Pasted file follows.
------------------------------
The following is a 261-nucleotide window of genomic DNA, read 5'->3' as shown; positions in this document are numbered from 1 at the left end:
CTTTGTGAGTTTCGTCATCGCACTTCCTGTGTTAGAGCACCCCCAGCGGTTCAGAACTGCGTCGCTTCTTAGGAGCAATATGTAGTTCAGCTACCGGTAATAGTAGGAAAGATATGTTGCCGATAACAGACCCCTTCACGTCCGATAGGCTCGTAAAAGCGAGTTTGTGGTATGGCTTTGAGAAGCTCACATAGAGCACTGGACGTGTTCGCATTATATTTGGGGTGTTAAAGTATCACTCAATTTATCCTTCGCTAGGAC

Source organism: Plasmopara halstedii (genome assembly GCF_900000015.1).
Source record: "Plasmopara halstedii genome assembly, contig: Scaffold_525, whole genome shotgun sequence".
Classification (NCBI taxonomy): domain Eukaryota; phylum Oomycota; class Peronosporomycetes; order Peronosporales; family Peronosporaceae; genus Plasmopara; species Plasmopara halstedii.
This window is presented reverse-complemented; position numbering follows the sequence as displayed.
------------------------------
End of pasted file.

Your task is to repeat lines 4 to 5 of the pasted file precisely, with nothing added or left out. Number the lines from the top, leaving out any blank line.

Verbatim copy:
Source record: "Plasmopara halstedii genome assembly, contig: Scaffold_525, whole genome shotgun sequence".
Classification (NCBI taxonomy): domain Eukaryota; phylum Oomycota; class Peronosporomycetes; order Peronosporales; family Peronosporaceae; genus Plasmopara; species Plasmopara halstedii.